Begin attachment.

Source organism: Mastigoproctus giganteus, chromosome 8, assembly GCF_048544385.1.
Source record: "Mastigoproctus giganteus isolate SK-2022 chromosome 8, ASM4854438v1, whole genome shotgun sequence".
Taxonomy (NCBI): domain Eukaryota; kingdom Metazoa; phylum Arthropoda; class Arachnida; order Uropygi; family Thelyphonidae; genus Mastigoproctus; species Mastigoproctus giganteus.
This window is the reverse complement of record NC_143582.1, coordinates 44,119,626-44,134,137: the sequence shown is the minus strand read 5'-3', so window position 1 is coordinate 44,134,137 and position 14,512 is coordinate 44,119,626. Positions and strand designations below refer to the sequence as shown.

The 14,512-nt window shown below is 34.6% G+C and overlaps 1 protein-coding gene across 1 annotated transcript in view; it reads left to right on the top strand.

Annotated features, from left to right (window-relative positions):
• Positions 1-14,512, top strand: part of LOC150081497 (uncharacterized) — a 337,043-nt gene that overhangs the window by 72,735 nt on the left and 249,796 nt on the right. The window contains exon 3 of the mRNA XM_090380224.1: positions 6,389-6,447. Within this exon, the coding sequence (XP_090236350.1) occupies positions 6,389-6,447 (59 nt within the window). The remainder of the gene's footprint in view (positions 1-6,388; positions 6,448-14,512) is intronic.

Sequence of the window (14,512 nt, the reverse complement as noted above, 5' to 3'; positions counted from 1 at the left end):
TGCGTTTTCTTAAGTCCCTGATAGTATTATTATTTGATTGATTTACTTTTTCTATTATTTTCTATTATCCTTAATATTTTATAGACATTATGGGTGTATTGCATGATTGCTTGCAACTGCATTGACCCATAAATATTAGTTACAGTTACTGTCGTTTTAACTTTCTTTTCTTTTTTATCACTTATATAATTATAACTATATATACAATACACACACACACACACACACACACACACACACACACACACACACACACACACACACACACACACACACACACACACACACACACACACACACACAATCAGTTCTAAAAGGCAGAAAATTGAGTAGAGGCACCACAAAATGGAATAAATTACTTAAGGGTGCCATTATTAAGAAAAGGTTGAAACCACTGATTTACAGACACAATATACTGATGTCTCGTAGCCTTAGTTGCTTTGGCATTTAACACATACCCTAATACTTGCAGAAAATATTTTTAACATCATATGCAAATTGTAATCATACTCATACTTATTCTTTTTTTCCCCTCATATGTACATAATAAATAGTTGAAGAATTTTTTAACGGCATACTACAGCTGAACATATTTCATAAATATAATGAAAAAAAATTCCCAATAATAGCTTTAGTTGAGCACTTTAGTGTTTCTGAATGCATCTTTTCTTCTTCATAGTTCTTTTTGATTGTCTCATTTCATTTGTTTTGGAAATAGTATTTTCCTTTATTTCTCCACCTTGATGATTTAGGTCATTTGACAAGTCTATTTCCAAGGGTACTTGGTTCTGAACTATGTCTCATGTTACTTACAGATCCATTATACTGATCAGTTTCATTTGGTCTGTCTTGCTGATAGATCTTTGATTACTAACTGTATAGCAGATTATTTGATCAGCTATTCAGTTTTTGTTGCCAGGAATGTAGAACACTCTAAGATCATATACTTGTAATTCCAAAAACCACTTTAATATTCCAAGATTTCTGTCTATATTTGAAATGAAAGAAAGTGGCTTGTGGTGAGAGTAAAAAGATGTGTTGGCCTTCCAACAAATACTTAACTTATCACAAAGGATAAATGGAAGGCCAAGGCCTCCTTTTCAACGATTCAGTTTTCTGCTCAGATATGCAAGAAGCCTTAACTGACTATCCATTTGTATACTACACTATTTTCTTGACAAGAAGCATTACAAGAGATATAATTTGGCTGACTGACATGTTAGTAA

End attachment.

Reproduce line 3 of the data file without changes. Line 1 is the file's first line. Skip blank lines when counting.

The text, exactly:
Taxonomy (NCBI): domain Eukaryota; kingdom Metazoa; phylum Arthropoda; class Arachnida; order Uropygi; family Thelyphonidae; genus Mastigoproctus; species Mastigoproctus giganteus.